You can't go anywhere these days without encountering Internet-connected devices, part of the Internet of Things. This includes mobile devices and Internet-connected items such as printers and televisions, but also more newfangled items. Thermostats connected to smartphones. Amazon's Echo and Dash. Smart glasses, which are gaining in the market despite the failure of Google Glass. And, of course, smartwatches.

All these things are lots of fun. Some are useful for work. But many are not secure enough to trust with access to your company's network or data.

Since 2009, there has been a greater number of things connected to the Internet than the number of people using them. Think for a moment about how many Internet-connected devices you yourself have and it's easy to see why. (I myself have a desktop, a laptop, a smartphone, a tablet, an Echo, a Roku, a Chromecast, a smartwatch, a GPS, and an RFID device on my car that automatically bills me for tolls.) By 2020, the number of Internet-connected objects should top 50 billion.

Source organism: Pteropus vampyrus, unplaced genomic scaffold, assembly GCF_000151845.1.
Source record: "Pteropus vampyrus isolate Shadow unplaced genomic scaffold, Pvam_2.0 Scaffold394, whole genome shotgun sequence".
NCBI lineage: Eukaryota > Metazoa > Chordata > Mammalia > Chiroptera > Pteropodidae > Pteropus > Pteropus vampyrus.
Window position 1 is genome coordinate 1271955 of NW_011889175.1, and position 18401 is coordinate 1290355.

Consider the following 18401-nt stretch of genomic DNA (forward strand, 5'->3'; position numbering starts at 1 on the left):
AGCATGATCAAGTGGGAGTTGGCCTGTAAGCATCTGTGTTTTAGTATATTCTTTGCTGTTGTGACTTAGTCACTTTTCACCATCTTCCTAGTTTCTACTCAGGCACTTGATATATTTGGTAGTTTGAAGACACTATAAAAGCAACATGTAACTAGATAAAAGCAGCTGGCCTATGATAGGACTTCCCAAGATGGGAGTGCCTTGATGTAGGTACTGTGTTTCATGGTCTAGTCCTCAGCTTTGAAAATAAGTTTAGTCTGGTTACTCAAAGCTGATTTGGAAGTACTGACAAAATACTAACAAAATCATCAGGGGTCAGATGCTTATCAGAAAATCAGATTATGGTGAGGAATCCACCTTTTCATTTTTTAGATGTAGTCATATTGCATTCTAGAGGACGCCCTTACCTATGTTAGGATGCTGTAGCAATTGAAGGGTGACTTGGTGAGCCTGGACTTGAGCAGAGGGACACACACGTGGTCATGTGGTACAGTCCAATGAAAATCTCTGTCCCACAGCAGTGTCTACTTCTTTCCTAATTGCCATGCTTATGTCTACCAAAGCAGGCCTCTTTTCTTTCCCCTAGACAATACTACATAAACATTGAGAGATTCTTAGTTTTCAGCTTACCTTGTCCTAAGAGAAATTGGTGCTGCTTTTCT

Will all these devices be secure? Not likely, according to password and data manager Keeper Security. "IoT devices are built quickly to get first to market, and are made for convenience rather than security," the company notes in a brand-new infographic charting the Internet of Things' rise, as well as its security vulnerabilities.

For instance, did you know that in 2011, researchers found a bug that allowed HP printers to be hacked from afar to spy on users, or even overheat and start a fire? Or that HP researchers have found about 25 security risks per Internet-connected device?

Some of the infographic may be scary, but it also offers some practical advice for using the Internet of Things more safely-read on!

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